While the pandemic has seen many of us locked down, the natural world has been finding ways to recuperate—and sound tracker and acoustic ecologist, Gordon Hempton, can hear it happening. He talks to Kristin Kent about his quest to find and preserve the world’s quiet places.

Soundscapes by Gordon Hempton, the sound tracker

Acoustic ecologist Gordon Hempton is full of one-liners. That headline that caught your attention? That’s his. “Earth is a solar-powered jukebox.” Also his.

For over 30 years, Hempton has traveled the world in search of quiet. He’s recorded inside Sitka spruce logs, or ‘nature’s violin’, as he calls them. He’s recorded storms rushing the Kalahari Desert, and the moon setting across six continents. Hempton defines quiet as presence—not a lack of sound, but a lack of man-made noise. He believes silence is a part of our human nature; “a birthright”, he says.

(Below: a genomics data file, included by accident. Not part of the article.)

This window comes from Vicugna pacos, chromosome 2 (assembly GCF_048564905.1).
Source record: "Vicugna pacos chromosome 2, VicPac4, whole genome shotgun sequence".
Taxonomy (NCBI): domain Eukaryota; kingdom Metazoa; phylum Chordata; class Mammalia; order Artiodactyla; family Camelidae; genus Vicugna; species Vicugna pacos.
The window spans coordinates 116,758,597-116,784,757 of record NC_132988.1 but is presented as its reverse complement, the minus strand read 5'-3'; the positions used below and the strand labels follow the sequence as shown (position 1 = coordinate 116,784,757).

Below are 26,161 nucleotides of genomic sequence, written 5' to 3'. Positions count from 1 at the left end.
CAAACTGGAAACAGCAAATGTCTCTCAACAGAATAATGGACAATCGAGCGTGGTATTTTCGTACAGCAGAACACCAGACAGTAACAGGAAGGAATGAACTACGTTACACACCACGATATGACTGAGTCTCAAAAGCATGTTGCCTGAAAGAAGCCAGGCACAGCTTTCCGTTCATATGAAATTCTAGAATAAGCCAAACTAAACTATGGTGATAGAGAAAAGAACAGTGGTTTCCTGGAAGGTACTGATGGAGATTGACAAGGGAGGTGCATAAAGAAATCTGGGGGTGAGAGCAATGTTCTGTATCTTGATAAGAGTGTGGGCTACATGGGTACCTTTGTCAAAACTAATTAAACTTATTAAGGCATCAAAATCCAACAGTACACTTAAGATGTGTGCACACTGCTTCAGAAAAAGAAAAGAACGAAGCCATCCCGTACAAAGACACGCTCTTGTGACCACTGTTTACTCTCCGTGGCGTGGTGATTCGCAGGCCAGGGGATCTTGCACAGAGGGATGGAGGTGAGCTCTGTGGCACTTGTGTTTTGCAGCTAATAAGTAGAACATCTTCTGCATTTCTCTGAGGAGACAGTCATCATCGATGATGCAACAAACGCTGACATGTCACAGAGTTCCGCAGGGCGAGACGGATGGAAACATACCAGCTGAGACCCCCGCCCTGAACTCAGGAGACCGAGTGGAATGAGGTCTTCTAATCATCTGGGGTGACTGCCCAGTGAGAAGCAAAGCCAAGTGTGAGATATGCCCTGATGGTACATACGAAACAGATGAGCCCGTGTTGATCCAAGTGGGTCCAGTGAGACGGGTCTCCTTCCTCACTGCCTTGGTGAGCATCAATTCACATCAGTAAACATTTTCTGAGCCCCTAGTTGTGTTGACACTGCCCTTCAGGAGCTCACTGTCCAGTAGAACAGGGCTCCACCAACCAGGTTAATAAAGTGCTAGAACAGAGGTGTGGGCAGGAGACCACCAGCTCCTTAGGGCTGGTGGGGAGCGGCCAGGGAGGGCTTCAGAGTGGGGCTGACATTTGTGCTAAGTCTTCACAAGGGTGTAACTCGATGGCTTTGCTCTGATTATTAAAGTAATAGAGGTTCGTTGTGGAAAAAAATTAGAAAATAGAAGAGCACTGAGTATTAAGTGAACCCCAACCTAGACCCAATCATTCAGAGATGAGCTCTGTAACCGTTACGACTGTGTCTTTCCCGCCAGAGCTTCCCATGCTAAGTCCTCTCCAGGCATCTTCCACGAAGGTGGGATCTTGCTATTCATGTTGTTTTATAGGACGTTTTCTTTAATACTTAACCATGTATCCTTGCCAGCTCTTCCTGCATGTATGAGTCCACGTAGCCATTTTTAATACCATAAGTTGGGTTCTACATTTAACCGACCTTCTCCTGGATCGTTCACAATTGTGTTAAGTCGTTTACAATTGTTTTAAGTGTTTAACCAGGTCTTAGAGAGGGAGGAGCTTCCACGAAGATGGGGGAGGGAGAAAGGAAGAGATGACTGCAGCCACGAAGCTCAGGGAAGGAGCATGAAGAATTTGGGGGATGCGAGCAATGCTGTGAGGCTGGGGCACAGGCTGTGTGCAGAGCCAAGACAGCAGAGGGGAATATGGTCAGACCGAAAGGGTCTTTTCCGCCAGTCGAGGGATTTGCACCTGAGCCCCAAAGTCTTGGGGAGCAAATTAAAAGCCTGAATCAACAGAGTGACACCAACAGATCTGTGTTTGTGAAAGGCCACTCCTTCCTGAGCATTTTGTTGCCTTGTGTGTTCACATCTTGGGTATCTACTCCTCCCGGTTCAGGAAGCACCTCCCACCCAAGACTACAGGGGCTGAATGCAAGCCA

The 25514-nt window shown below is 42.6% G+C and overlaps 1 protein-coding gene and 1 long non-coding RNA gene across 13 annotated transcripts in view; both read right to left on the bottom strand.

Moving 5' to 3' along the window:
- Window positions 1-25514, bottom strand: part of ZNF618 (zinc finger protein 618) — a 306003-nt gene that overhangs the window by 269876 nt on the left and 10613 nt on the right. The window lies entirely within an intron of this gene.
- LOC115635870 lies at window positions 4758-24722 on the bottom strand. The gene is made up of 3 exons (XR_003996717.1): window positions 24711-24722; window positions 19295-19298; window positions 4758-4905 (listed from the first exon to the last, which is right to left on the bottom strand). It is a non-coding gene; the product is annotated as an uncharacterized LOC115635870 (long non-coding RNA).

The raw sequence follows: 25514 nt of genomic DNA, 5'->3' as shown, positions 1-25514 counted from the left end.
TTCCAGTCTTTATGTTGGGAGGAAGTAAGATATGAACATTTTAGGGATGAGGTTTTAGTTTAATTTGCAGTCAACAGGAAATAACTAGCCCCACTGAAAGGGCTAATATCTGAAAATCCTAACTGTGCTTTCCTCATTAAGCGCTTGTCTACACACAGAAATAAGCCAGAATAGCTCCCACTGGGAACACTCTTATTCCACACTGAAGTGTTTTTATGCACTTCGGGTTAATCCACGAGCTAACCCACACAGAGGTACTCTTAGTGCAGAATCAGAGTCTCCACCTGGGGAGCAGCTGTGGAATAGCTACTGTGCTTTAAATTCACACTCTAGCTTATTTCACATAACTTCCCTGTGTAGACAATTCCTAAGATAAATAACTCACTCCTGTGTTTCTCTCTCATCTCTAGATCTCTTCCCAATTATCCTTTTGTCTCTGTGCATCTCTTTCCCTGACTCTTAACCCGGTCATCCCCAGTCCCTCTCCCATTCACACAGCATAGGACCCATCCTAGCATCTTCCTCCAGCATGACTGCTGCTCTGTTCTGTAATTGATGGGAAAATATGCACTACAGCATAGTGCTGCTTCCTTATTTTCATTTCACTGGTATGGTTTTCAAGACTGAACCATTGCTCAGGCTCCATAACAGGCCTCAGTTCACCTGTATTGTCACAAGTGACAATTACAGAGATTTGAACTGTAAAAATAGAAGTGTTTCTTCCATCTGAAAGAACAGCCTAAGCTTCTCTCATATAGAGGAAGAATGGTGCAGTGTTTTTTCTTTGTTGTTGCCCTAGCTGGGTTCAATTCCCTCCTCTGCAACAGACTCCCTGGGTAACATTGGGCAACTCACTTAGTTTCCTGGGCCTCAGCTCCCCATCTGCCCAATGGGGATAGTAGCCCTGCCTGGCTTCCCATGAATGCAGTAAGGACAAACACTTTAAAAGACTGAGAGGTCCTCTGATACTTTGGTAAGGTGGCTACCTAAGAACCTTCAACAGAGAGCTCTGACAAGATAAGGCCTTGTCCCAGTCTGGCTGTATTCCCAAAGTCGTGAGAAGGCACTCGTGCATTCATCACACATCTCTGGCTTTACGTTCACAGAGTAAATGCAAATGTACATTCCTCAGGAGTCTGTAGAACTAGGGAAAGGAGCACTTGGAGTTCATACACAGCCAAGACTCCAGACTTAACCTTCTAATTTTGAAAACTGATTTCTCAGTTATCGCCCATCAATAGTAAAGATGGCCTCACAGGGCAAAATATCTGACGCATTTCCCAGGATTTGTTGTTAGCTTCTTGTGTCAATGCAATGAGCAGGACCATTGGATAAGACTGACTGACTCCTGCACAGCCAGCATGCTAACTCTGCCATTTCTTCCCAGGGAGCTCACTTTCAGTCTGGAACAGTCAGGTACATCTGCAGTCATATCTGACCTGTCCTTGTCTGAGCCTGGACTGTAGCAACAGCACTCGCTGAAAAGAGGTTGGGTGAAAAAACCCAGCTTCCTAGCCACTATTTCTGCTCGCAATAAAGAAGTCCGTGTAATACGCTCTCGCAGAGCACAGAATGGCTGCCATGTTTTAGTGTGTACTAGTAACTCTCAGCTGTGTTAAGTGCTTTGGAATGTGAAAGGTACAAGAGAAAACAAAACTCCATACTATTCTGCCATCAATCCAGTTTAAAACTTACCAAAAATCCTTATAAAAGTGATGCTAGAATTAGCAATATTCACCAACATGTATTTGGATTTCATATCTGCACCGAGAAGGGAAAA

From 2005 to 2018, Hempton campaigned to designate the Hoh Rain Forest of Olympic National Park in the United States an official quiet park, founding One Square Inch of Silence. His efforts garnered more than 300 million media impressions, but fell on deaf political ears. He has since shifted his focus with Quiet Parks International and has established the world’s first wilderness quiet park, in Zabalo, Ecuador. There are at least 262 more sites worldwide that Hempton would like to see certified and preserved.

When I first spoke with Hempton in February 2020—pre-pandemic—he was fresh from recording the vastness of the Haleakala crater in Hawaii, still buzzing from birdsong. I was eager to ask about the quietest places on earth—places I could go to escape the bustle. I did not expect air travel to come to a complete halt shortly after we spoke.